Your Investments: Why Neatness Counts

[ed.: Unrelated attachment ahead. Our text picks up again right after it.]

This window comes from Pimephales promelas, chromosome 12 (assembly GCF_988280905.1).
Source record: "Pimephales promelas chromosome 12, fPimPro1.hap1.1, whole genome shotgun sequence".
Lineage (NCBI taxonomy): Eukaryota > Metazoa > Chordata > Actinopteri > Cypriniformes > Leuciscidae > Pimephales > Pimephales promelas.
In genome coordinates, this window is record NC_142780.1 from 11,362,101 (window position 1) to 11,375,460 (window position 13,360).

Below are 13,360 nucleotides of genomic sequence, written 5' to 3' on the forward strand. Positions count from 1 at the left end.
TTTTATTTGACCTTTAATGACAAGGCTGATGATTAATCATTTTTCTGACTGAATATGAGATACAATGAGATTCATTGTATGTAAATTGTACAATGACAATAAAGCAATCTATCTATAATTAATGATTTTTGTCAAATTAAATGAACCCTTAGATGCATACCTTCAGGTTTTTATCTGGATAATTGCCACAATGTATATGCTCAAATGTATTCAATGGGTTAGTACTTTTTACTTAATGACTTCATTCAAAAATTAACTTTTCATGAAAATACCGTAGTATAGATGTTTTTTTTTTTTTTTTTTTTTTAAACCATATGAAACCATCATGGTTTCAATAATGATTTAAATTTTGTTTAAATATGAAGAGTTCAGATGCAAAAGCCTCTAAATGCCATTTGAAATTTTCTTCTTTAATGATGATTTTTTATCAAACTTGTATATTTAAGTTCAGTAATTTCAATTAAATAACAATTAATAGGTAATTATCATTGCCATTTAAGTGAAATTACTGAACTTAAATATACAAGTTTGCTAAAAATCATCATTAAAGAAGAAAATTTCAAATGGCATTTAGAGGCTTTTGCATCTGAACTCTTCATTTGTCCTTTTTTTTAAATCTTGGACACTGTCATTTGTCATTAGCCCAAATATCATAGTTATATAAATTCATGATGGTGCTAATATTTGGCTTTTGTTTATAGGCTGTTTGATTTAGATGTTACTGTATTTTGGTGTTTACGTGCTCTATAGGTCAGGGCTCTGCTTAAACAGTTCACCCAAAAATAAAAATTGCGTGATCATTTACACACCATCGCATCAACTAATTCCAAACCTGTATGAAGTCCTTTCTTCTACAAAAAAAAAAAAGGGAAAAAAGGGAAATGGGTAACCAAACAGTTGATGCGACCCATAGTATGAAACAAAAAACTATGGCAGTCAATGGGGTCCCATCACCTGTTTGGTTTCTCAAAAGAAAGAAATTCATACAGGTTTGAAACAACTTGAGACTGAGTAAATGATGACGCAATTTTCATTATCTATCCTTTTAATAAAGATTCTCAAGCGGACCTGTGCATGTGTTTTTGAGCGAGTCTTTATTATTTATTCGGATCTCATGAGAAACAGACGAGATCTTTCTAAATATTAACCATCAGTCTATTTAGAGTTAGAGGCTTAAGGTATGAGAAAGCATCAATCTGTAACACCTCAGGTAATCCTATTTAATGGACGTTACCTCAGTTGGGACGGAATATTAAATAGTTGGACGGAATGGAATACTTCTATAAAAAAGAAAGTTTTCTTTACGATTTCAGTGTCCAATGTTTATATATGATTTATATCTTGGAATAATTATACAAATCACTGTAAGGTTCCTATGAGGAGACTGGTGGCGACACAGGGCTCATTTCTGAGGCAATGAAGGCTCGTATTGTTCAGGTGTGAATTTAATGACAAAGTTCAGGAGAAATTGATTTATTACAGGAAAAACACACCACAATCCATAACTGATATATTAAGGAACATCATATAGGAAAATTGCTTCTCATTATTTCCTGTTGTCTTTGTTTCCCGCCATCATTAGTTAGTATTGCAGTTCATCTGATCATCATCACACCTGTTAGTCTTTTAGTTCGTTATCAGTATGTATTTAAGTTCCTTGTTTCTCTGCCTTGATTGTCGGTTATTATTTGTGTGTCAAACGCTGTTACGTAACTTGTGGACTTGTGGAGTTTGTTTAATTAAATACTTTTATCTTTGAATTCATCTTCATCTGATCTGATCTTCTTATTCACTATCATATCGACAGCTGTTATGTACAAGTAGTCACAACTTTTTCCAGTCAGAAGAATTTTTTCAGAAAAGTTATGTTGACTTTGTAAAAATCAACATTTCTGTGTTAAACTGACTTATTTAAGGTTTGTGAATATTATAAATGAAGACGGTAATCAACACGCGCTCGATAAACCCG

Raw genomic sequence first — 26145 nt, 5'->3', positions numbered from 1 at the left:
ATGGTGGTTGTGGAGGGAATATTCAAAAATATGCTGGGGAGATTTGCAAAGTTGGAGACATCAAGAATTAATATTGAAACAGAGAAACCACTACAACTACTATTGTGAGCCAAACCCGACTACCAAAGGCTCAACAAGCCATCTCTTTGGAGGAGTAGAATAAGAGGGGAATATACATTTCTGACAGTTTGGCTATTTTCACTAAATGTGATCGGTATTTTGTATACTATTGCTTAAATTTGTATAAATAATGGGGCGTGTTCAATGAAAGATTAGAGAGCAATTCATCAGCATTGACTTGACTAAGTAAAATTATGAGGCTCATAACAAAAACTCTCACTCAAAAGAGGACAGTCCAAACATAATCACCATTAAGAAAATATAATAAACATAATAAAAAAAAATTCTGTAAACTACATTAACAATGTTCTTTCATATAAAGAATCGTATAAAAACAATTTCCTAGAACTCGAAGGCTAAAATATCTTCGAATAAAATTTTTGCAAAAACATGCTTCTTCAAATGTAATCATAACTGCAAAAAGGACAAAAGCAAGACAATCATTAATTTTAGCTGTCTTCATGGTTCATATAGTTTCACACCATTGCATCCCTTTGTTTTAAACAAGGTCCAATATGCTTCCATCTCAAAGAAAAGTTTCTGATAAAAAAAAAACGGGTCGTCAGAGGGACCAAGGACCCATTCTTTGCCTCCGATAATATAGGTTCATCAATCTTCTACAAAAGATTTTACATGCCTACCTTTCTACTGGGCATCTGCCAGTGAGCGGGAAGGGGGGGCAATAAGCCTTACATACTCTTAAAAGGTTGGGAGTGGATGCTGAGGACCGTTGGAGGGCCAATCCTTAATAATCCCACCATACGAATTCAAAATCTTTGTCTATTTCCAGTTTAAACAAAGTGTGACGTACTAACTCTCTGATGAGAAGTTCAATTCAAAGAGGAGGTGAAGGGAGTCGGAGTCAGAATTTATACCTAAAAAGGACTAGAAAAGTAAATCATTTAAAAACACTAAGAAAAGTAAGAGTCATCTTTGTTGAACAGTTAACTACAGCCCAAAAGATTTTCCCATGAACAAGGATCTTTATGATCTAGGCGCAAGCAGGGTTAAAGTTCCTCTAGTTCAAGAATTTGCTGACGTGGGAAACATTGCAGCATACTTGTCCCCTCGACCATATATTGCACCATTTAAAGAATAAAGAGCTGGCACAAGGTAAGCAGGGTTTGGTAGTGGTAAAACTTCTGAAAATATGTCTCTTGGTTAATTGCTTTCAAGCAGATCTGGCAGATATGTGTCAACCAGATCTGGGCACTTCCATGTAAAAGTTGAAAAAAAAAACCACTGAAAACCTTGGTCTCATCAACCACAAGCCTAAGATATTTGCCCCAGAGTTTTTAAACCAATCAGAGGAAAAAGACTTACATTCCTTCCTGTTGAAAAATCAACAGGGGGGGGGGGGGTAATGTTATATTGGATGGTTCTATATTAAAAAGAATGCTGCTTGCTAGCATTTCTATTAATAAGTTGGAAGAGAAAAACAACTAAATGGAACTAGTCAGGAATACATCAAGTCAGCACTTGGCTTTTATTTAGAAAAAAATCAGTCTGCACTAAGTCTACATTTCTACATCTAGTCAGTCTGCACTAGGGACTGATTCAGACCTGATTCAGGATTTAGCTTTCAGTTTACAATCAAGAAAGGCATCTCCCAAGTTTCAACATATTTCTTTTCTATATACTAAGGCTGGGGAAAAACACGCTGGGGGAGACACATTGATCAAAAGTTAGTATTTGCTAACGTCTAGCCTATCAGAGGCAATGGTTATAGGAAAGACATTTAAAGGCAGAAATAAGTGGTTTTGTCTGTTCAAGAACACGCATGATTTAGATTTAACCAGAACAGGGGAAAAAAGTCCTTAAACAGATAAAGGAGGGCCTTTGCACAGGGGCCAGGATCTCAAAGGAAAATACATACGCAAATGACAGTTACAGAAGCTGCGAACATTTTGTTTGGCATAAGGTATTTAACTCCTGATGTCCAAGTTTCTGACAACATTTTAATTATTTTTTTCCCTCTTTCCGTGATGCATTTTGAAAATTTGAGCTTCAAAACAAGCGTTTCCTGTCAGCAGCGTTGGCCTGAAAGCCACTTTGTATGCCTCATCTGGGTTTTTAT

It’s not a perfect science, but when it comes to investing, neatness counts. Or perhaps ...Your Investments: Why Neatness Counts It’s not a perfect science, but when it comes to investing, neatness counts. Or perhaps more accurately, neatness adds up to real dollars that compound over time. It's six a.m. Do you know where your investments are? Avid readers may recognize this line as a takeoff on an oft-quoted blurb from Jay McInerney’s seminal work Bright Lights, Big City. You likely won’t find this book in the Personal Finance aisle, but most investors could benefit from asking themselves this question. If your answer is no, it may be because you have accounts at so many financial institutions that you can’t keep track. But hey, at least you get the side benefit of diversification, right? Maybe not. A scattershot approach often ensures only quantity, not quality, in your investment mix. Let’s explore – and bust – the myths and misgivings standing between you and a streamlined set of investment portfolios that seek to fulfill on your financial goals. Entropy Happens in Your Investment Accounts According to the laws of thermodynamics, the total entropy (lack of order or predictability) of the universe is always increasing. How does that apply to your investments? Left unchecked, your investment accounts may undergo a similar decline into disorder. Often, it starts as a single 401k that never got rolled over. Fast forward a few years, and the problem has multiplied into a hot mess of old accounts at a laundry list of financial institutions. Sometimes it’s easy to blame the torrid pace and frequent job changes typical in today’s workplace for the proliferation of accounts and portfolios gone wild. You get caught up in other urgent tasks associated with switching jobs. Your old 401k administrator introduces errors and delays. You don’t love your new 401k plan, but don’t know where else to go. You rolled over your last 401k, but you’re not happy with where it ended up. You’ve heard there are good reasons not to do a rollover, but haven’t had time to investigate. Old retirement plans aren’t the only driver of entropy across your investments. If you are fortunate enough to have brokerage accounts, IRAs, 529 plans, inherited assets, etc., these work to compound the effect. The resulting predicament can make it difficult to see the big picture and make the most of your hard-earned money. So don’t wait—Consolidate. It can literally pay to stay on top of things (as we’ll explain below), combining duplicate accounts as they crop up rather than waiting. In the battle against financial chaos, an ounce of prevention is worth a pound of cure. The Myth That Reinforces Mess in Investing “Consolidate early and often” can be the best course of action, but that’s easier said than done. Besides the stumbling blocks above, there’s often something else getting in the way: the persistent (but pernicious) belief that “dispersed assets = diversified assets = lower risk.” Don’t be fooled. A few carefully chosen investments can be equally or more diversified than a mishmash of legacy accounts. The simple fact that you’re working with a known quantity means it’s easier to ensure your overall portfolio of investments adds up to the right mix of assets for you. And it’s more likely to stay that way, especially for investors with automatic rebalancing. That means portfolio drift, changes to management, costs, or objectives of component funds, and other risks don’t go unnoticed for years on end. A scattershot approach costs you. Mistakes: It’s easy to forget about accounts when they number well into the double digits. “In New York State alone, there is more than $15.5 billion in unclaimed funds,” per CNBC. Never mind the risk of errors at tax time when you’ve got forms coming at you from a multitude of brokers. Retirees who withdraw less than their Required Minimum Deduction face a stiff 50% tax rate on the amount not withdrawn. Opportunity Costs: As a general rule, the more you hold with any particular financial institution, the higher the service level and the lower the fees. The exact thresholds vary, but it’s true at all levels: Total assets, account, fund. For example, investing more in any given fund may mean you are eligible for a share class with a lower expense ratio. Higher balances may mean account fees are waived. Further, as your total assets under a firm’s management grow, the cost of advice may fall, and you may be eligible for valuable perks, such as access to tax specialists and invitations to special events. Effort: You and/or your financial advisor may end up wasting effort on low value tasks like chasing down statements and forms, fixing mistakes (e.g. over contributions), and evaluating essentially duplicate funds. This diverts attention from important activities like rebalancing, tax planning, and specifying proper beneficiaries. Speaking of beneficiaries, keep in mind that if something happens to you, leaving behind a bloated portfolio makes life hard for loved ones. For greater benefits at a lower cost, the choice is clear: It’s time to let go of the misconception that “quantity = quality” and start reaping the rewards that can come with a lean, well-managed set of investments aligned to your financial goals. Consolidate or Aggregate Your Accounts It can be hard to implement and maintain a cohesive financial plan when your money is all over the place. Your mission then is to hold the fewest investments in the fewest accounts with the fewest providers needed to achieve your goals. Of course, the exact number of “moving parts” varies with the circumstances of each investor. A millennial targeting all of their investments towards retiring? A single 401k or IRA might be all you need for now. Conversely, for a high income, mid-life couple with college-bound kids, the benefits of holding targeted assets in 529, Roth, or other accounts might outweigh the costs. An important benefit of Betterment is that your accounts can be grouped within your financial goals. It’s both a visual aid and the way Betterment provides financial advice. You can even align accounts held outside the platform, like 401(k) plans or 529s, to your preferred financial goals. From there, Betterment offers a recommended portfolio for the goal based on the holdings held elsewhere. So for example, if you have a brokerage account heavy on stocks, Betterment might suggest you hold more bonds, depending on your goals. That being said, you may have good reason to keep old accounts. There are good reasons to hold off on consolidating certain accounts, however. While these “gotchas” may not matter to one investor, they can be deal breakers for another. Examples include: Transferring an old account to a new provider might require liquidating some investments. This move could result in undesirable fees or tax consequences. Similar account types may boast different features. For example, although 401k’s and IRA’s are substantially interchangeable, the two are subject to a few important distinctions. If a 100% streamlined portfolio isn’t practical for you, do the next best thing: Fake it. Using account aggregation can help you see a complete view of your investment assets even if they don’t all live under the same roof. If your favorite financial institution doesn’t offer this, consider using a tool like Betterment or Mint to sync accounts. Less is More It’s not a perfect science, but when it comes to investing, neatness counts. Or perhaps more accurately, neatness adds up to real dollars that compound over time. So if your portfolio has gotten a bit messy as of late, don’t wait to whip it back into shape. The sooner you tighten your assets, the sooner you can reap the benefits of well-managed money.